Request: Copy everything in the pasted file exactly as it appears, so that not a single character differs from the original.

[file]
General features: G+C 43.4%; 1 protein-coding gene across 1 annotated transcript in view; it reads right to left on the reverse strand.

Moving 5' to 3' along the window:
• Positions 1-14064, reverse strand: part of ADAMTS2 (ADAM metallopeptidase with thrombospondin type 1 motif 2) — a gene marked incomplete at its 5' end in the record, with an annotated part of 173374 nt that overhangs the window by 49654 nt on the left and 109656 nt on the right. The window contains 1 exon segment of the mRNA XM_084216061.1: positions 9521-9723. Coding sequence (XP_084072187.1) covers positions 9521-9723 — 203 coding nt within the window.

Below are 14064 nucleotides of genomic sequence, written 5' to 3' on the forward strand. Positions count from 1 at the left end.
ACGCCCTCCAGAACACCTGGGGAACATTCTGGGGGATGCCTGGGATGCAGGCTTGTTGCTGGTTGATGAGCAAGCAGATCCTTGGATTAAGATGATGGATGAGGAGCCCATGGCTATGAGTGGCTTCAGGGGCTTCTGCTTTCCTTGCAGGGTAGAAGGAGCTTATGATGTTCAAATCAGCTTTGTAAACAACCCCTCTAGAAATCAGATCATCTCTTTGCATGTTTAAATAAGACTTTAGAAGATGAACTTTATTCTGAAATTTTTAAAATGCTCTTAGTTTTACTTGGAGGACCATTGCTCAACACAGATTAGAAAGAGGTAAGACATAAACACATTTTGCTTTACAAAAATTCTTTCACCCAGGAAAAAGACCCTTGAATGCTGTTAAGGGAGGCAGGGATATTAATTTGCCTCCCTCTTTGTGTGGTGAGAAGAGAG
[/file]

General features: G+C 43.4%; 1 protein-coding gene across 1 annotated transcript in view; it reads right to left on the reverse strand.

Moving 5' to 3' along the window:
• Positions 1-14064, reverse strand: part of ADAMTS2 (ADAM metallopeptidase with thrombospondin type 1 motif 2) — a gene marked incomplete at its 5' end in the record, with an annotated part of 173374 nt that overhangs the window by 49654 nt on the left and 109656 nt on the right. The window contains 1 exon segment of the mRNA XM_084216061.1: positions 9521-9723. Coding sequence (XP_084072187.1) covers positions 9521-9723 — 203 coding nt within the window.

Below are 14064 nucleotides of genomic sequence, written 5' to 3' on the forward strand. Positions count from 1 at the left end.
ACGCCCTCCAGAACACCTGGGGAACATTCTGGGGGATGCCTGGGATGCAGGCTTGTTGCTGGTTGATGAGCAAGCAGATCCTTGGATTAAGATGATGGATGAGGAGCCCATGGCTATGAGTGGCTTCAGGGGCTTCTGCTTTCCTTGCAGGGTAGAAGGAGCTTATGATGTTCAAATCAGCTTTGTAAACAACCCCTCTAGAAATCAGATCATCTCTTTGCATGTTTAAATAAGACTTTAGAAGATGAACTTTATTCTGAAATTTTTAAAATGCTCTTAGTTTTACTTGGAGGACCATTGCTCAACACAGATTAGAAAGAGGTAAGACATAAACACATTTTGCTTTACAAAAATTCTTTCACCCAGGAAAAAGACCCTTGAATGCTGTTAAGGGAGGCAGGGATATTAATTTGCCTCCCTCTTTGTGTGGTGAGAAGAGAG